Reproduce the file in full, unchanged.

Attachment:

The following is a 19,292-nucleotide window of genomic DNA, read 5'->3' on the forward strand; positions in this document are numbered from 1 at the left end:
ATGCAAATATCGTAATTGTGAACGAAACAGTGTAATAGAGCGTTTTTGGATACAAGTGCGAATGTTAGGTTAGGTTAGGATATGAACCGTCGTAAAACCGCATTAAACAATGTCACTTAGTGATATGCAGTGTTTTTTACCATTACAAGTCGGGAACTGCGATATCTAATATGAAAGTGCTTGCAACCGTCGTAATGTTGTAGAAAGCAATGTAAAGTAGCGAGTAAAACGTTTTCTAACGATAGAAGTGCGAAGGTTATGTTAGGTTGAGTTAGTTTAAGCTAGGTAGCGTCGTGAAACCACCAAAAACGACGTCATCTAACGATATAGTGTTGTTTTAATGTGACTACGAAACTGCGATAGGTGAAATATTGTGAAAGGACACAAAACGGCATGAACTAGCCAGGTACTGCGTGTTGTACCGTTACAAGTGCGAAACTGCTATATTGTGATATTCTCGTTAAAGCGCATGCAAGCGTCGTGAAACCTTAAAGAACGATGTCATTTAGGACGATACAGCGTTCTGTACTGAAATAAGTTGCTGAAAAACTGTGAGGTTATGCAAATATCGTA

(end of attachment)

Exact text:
The following is a 19,292-nucleotide window of genomic DNA, read 5'->3' on the forward strand; positions in this document are numbered from 1 at the left end:
ATGCAAATATCGTAATTGTGAACGAAACAGTGTAATAGAGCGTTTTTGGATACAAGTGCGAATGTTAGGTTAGGTTAGGATATGAACCGTCGTAAAACCGCATTAAACAATGTCACTTAGTGATATGCAGTGTTTTTTACCATTACAAGTCGGGAACTGCGATATCTAATATGAAAGTGCTTGCAACCGTCGTAATGTTGTAGAAAGCAATGTAAAGTAGCGAGTAAAACGTTTTCTAACGATAGAAGTGCGAAGGTTATGTTAGGTTGAGTTAGTTTAAGCTAGGTAGCGTCGTGAAACCACCAAAAACGACGTCATCTAACGATATAGTGTTGTTTTAATGTGACTACGAAACTGCGATAGGTGAAATATTGTGAAAGGACACAAAACGGCATGAACTAGCCAGGTACTGCGTGTTGTACCGTTACAAGTGCGAAACTGCTATATTGTGATATTCTCGTTAAAGCGCATGCAAGCGTCGTGAAACCTTAAAGAACGATGTCATTTAGGACGATACAGCGTTCTGTACTGAAATAAGTTGCTGAAAAACTGTGAGGTTATGCAAATATCGTA